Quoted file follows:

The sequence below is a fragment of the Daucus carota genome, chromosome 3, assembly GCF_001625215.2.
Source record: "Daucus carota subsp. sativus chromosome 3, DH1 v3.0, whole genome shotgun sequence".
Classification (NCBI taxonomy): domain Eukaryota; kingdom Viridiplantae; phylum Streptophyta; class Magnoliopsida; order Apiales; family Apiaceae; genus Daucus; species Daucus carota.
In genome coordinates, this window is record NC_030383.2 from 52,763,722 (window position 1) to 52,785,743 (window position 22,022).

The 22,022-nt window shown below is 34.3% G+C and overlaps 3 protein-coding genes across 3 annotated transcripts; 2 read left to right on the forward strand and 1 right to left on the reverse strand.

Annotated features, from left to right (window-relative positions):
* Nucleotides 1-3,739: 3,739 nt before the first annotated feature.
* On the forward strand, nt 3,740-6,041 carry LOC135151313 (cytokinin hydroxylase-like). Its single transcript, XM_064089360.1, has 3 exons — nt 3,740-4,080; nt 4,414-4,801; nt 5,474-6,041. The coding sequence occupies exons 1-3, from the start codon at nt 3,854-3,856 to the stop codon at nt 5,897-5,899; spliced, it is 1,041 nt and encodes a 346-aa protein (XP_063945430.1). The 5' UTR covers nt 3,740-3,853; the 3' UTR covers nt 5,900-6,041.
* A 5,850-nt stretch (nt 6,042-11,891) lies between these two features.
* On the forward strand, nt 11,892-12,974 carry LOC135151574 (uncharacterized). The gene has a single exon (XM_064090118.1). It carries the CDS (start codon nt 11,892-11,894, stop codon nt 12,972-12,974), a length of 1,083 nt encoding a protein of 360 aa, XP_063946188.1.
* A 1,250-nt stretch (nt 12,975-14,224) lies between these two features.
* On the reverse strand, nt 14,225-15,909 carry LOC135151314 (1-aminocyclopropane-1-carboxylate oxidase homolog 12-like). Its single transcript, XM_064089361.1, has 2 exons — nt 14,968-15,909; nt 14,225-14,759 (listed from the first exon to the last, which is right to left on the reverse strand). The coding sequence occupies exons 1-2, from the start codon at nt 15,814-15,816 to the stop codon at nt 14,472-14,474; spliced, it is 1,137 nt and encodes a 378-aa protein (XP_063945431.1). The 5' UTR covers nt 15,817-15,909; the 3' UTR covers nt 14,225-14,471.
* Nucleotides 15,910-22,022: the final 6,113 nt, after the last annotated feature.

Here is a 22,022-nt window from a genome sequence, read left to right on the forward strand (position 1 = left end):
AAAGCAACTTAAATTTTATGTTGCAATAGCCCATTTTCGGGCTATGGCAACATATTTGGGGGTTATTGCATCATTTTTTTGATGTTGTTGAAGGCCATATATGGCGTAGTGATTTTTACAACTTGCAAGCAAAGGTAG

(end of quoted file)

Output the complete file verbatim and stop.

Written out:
The sequence below is a fragment of the Daucus carota genome, chromosome 3, assembly GCF_001625215.2.
Source record: "Daucus carota subsp. sativus chromosome 3, DH1 v3.0, whole genome shotgun sequence".
Classification (NCBI taxonomy): domain Eukaryota; kingdom Viridiplantae; phylum Streptophyta; class Magnoliopsida; order Apiales; family Apiaceae; genus Daucus; species Daucus carota.
In genome coordinates, this window is record NC_030383.2 from 52,763,722 (window position 1) to 52,785,743 (window position 22,022).

The 22,022-nt window shown below is 34.3% G+C and overlaps 3 protein-coding genes across 3 annotated transcripts; 2 read left to right on the forward strand and 1 right to left on the reverse strand.

Annotated features, from left to right (window-relative positions):
* Nucleotides 1-3,739: 3,739 nt before the first annotated feature.
* On the forward strand, nt 3,740-6,041 carry LOC135151313 (cytokinin hydroxylase-like). Its single transcript, XM_064089360.1, has 3 exons — nt 3,740-4,080; nt 4,414-4,801; nt 5,474-6,041. The coding sequence occupies exons 1-3, from the start codon at nt 3,854-3,856 to the stop codon at nt 5,897-5,899; spliced, it is 1,041 nt and encodes a 346-aa protein (XP_063945430.1). The 5' UTR covers nt 3,740-3,853; the 3' UTR covers nt 5,900-6,041.
* A 5,850-nt stretch (nt 6,042-11,891) lies between these two features.
* On the forward strand, nt 11,892-12,974 carry LOC135151574 (uncharacterized). The gene has a single exon (XM_064090118.1). It carries the CDS (start codon nt 11,892-11,894, stop codon nt 12,972-12,974), a length of 1,083 nt encoding a protein of 360 aa, XP_063946188.1.
* A 1,250-nt stretch (nt 12,975-14,224) lies between these two features.
* On the reverse strand, nt 14,225-15,909 carry LOC135151314 (1-aminocyclopropane-1-carboxylate oxidase homolog 12-like). Its single transcript, XM_064089361.1, has 2 exons — nt 14,968-15,909; nt 14,225-14,759 (listed from the first exon to the last, which is right to left on the reverse strand). The coding sequence occupies exons 1-2, from the start codon at nt 15,814-15,816 to the stop codon at nt 14,472-14,474; spliced, it is 1,137 nt and encodes a 378-aa protein (XP_063945431.1). The 5' UTR covers nt 15,817-15,909; the 3' UTR covers nt 14,225-14,471.
* Nucleotides 15,910-22,022: the final 6,113 nt, after the last annotated feature.

Here is a 22,022-nt window from a genome sequence, read left to right on the forward strand (position 1 = left end):
AAAGCAACTTAAATTTTATGTTGCAATAGCCCATTTTCGGGCTATGGCAACATATTTGGGGGTTATTGCATCATTTTTTTGATGTTGTTGAAGGCCATATATGGCGTAGTGATTTTTACAACTTGCAAGCAAAGGTAG